The Galapagos mockingbirds differ only slightly in size, shape, and coloration. - PowerPoint PPT Presentation

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The Galapagos mockingbirds differ only slightly in size, shape, and coloration. Nesomimus melanotis. Nesomimus macdonaldi. Nesomimus parvulus. Nesomimus trifasciatus. Darwin reasoned that they are similar because they share a common ancestor. N. melanotis. N. macdonaldi. N. trifasciatus.

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The Galapagos mockingbirds differ only slightly in size, shape, and coloration.

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The Galapagos mockingbirds differ only slightly in size, shape, and coloration.

Nesomimus melanotis

Nesomimus macdonaldi

Nesomimus parvulus

Nesomimus trifasciatus

Darwin reasoned that they are similar because they share a common ancestor.

N. melanotis

N. macdonaldi

N. trifasciatus

N. parvulus


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Evidence for Evolution

  • Evidence that Species are Related

    • Geographic proximity of similar but distinct species.

    • Homologies: structural, developmental, and genetic.


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Structural homology

Humerus

Radius and ulna

Carpals

Metacarpals

Phalanges

Bird

Bat

Turtle

Human

Horse

Seal


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Developmental homology

Both the chick and

the human have gill

pouches and tails

Gill pouch

Tail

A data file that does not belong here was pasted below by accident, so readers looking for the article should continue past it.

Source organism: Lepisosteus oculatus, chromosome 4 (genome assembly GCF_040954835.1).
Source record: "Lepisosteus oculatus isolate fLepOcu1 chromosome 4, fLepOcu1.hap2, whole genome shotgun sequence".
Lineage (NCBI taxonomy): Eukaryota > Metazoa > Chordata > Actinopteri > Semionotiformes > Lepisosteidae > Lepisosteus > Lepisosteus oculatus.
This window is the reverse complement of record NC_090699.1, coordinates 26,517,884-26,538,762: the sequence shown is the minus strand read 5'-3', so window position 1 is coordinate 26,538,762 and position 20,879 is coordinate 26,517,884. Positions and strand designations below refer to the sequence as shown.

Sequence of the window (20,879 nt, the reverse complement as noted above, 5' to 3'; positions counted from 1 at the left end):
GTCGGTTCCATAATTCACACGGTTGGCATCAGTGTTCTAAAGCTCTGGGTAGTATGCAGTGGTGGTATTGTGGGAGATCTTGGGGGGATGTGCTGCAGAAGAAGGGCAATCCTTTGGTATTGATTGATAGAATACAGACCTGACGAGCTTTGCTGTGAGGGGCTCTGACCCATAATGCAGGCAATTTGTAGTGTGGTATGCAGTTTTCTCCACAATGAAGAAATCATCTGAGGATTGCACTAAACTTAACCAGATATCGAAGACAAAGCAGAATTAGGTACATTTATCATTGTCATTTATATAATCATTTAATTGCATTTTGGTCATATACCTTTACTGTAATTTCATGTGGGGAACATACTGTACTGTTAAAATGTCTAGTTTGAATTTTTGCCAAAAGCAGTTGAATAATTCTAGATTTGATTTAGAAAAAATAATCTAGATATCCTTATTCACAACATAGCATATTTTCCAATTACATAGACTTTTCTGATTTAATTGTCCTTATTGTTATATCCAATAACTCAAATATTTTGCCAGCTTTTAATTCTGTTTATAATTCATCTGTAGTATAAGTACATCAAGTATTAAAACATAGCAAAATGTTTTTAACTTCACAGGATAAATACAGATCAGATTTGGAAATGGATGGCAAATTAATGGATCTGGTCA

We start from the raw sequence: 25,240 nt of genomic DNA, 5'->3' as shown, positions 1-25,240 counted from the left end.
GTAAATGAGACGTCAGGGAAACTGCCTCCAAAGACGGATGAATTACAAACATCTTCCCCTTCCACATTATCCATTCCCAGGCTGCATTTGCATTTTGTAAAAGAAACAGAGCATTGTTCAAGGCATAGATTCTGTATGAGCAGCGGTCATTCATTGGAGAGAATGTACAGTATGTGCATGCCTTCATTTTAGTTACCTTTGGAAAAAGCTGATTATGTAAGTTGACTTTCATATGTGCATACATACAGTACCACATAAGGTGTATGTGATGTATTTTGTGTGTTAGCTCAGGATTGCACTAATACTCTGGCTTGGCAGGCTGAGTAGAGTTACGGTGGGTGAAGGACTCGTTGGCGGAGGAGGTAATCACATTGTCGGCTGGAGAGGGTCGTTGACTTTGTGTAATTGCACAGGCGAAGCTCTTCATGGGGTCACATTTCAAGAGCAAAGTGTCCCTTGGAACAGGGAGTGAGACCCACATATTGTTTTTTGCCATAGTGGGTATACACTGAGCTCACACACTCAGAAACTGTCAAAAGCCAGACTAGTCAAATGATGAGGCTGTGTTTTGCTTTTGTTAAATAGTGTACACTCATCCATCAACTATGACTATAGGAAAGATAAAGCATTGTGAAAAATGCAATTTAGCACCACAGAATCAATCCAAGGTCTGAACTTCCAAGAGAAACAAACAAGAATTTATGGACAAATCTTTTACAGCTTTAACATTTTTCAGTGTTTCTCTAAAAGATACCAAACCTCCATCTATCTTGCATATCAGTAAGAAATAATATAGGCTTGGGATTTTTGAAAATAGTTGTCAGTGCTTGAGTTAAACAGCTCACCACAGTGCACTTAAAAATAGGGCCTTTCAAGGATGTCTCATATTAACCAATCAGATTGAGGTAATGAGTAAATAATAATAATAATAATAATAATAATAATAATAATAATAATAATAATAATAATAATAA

Chick

Human


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Present-day sloth

Fossil sloth


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Evidence for Evolution

  • Evidence that Species Change over Time:

    • Law of succession

    • Evidence of extinctions in the fossil record

    • Vestigial traits


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Human coccyx

Capuchin monkey tail

(used for balance, locomotion)


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Erect hair on chimp

(insulation, emotional display)

Human goosebumps


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Box 21.2 Figure 1a

Analogy: When similarities result from convergent evolution

1m

1m

Ichthyosaur

Common dolphin

Whales and

dolphins

Monotremes

Ichthyosaurs

Pterosaurs

Elephants

Marsupials

Synapsids

Dinosaurs

Primates

Rodents

Lizards

Birds

The members of lineages

between the dolphins and

ichthyosaurs do not have

adaptions like:

- streamlined bodies

- long jaws filled with teeth

- fins and flippers

The dolphin and ichthyosaur

lineages are far apart on the

evolutionary tree, suggesting

that they are not closely

related


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Box 21.2 Figure 1b

Homology: When similarities are inherited from a common ancestor

Fruit fly HOM complex

Human Hox complex

abdAabdB

lab

pb

Dfd

Antp

b-1

b-2

b-3

b-4

b-5

b-6

b-7

b-8

b-9

Ubx

Molluscs

(snails, clams,

squid)

Echinoderms

(sea stars,

sand dollars)

Chordates

(vertebrates)

Arthropods

(insects, spiders,

crustaceans)

Annelids

(segmented

worms)

Flatworms

As shown in the two boxes

above, the loci found in the

Hox and HOM complexes

of fruit flies and humans have

similar sequences and are in

the same order on their

chromosomes


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